I spent, golly, almost the last 3 weeks doing AGU online. Which was... fine, overall.
I mean, there's no way to do a 25,000-person conference virtually and have it be anywhere close to as good as the normal in-person version. But given that, it was not bad.
Posters were done in this "e-lighting" format where there are up to 6 boxes in a standard configuration, and you click on each box to expand it, so presenters can put as much information as they want into each box. I haaaaaaaate this format in person (presented on touch-screens), because it's so slow and clunky to click on each box, wait for it to expand, scroll through it, then back out and click on the next one, plus you can't scan quickly to see if there's anything you care about, and it drives me crazy. But then I discovered that viewing them on the web, there's a "print" view that just dumps everything onto a single long page, and that works just fine. (I think the lack of length and layout constraints in the e-poster format encourages people to make bad posters with poor information flow and organization, but honestly most people make bad posters in paper format, too, so it's not that much different.)
For talks, everyone giving an oral presentation had to pre-record their talk and upload it about a week before Thanksgiving. The videos were available to watch whenever you wanted, and then there was a scheduled zoom session for Q&A where the speakers each gave a brief 3-slide summary of their talk before answering any questions. Not all that different from a live presentation, and there's one thing I would take from the virtual conference back into the real world if I could: the ability to change the playback speed. Most presenters speak WAY too slowly, and being able to speed people up to 150% was fantastic. Plus you can pause and rewind if you need to.
With no time conflicts and the fact that I didn't have to spend any time going between things or waiting for things to start, I actually go to see a whole lot more AGU than normal. They have an electronic program where you can tick a box to add a presentation to your schedule, so I go through and add everything that looks interesting (based on keywords, people I know, and skimming through the session titles in the Atmospheric Science, Informatics, and Global Change secsion), and normally what happens is that I then have a jam-packed schedule for five days and I end up triaging away at least half of it on the day. But this time, I ended up skipping only a handful of things, and by the end of it, I had seen almost 260 talks and posters. (I exported my schedule and made a spreadsheet...) There were plenty of things that I spent about 30 seconds glancing over before writing "meh" in my notes, but most of what I saw was good.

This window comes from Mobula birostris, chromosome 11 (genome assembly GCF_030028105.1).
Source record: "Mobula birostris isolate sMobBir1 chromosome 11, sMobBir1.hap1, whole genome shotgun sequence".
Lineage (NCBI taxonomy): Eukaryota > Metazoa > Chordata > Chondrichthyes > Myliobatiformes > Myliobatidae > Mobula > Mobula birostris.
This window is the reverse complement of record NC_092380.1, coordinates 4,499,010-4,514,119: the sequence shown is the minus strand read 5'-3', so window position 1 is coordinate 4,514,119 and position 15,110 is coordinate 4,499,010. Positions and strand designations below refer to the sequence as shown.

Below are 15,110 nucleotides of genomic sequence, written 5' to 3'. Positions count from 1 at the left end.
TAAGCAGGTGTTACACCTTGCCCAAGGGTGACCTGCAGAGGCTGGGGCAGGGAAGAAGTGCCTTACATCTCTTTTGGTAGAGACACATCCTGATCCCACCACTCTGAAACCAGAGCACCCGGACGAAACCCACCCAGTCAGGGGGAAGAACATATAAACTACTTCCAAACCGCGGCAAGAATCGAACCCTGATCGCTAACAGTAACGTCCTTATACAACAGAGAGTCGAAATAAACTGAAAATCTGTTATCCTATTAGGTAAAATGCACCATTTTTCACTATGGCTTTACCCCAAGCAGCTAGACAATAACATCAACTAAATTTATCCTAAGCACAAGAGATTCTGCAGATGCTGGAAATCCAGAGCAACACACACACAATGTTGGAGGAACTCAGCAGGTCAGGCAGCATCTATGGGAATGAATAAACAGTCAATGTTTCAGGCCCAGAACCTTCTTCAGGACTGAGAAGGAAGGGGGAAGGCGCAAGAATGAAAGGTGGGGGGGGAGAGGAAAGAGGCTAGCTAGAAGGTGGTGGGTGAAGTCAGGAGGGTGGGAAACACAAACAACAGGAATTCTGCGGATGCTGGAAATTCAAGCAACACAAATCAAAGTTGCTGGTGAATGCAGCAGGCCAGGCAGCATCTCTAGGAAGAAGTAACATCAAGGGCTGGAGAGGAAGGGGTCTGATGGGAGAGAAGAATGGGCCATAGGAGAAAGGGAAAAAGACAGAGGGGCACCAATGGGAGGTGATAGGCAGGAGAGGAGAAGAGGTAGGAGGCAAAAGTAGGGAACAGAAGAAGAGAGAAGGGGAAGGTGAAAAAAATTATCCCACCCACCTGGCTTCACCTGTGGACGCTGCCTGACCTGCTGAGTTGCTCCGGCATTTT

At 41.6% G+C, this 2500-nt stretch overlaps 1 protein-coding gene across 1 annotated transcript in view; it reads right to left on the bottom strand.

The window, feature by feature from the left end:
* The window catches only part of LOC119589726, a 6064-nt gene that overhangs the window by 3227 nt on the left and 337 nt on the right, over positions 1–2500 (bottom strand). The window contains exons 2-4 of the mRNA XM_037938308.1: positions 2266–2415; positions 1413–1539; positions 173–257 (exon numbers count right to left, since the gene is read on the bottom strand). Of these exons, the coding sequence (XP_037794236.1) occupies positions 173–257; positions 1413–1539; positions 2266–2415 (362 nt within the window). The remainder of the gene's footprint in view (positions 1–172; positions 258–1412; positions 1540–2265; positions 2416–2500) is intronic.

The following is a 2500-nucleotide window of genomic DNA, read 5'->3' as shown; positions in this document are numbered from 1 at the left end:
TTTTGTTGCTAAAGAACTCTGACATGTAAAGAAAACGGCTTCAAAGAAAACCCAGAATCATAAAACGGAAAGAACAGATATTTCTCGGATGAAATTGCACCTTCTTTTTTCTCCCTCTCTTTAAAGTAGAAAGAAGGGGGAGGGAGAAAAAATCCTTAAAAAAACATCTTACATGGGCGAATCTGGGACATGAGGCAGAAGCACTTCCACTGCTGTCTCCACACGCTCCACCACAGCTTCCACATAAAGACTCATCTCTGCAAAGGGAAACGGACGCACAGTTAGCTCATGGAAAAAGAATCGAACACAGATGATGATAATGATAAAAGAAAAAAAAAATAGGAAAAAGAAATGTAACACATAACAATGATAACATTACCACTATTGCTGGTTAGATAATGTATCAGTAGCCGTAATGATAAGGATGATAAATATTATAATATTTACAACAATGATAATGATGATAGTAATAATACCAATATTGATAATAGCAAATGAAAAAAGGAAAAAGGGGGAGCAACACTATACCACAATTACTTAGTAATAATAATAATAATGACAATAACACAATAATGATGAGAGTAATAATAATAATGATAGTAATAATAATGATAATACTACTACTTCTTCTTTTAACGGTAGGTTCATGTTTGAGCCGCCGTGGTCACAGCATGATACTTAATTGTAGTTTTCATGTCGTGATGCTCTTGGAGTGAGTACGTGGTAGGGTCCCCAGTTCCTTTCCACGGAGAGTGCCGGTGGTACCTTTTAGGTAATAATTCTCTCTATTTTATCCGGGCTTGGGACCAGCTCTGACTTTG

The thing that I missed out on, of course, was people. I only went to one live poster session (for a friend from grad school, not even in my field), and I didn't run into anyone in the poster hall or the lobby or have any good post-talk conversations or meet anybody for lunch. So that was disappointing. But I don't think that was because it wasn't run well, I think that's just a limitation of the virtual format.
My only major complaint about the conference was the scheduling. Following some asinine reasoning about trying to be a "global scientific society", they tried to make the schedule friendly to Europe and Asia. Which means it was quite UNfriendly to all the North Americans making up the vast majority of the attendees. The oral Q&A sessions were all scheduled early in the morning or late in the evening. My talk was at 5:30 in the goddamn morning. I had to get up at 4-bloody-30-A.M. in order to be presentable and conscious on zoom from 5-6 (because I needed to be there for the whole thing, of course), speak for less than five minutes in the middle, and have time to get asked one (not particularly relevant) question near the end because the moderators didn't do a great job watching the clock. I was less than thrilled. (And I went straight back to bed afterward.)
But overall, it was pretty useful. I saw a lot of good stuff about machine learning, which has moved from "we think AI techniques might be useful for this kind of problem" to "we used deep learning for this process and got it to work well." So I've got my student assistant working on some ML stuff.
And this year I had the time to sit down afterwards and go through my notes to distill out the best stuff, so I'm hopeful that I'll put more of it into use. Not a bad note to end the work year on.
I still miss getting to go somewhere for it and see people and all that good stuff. Next year.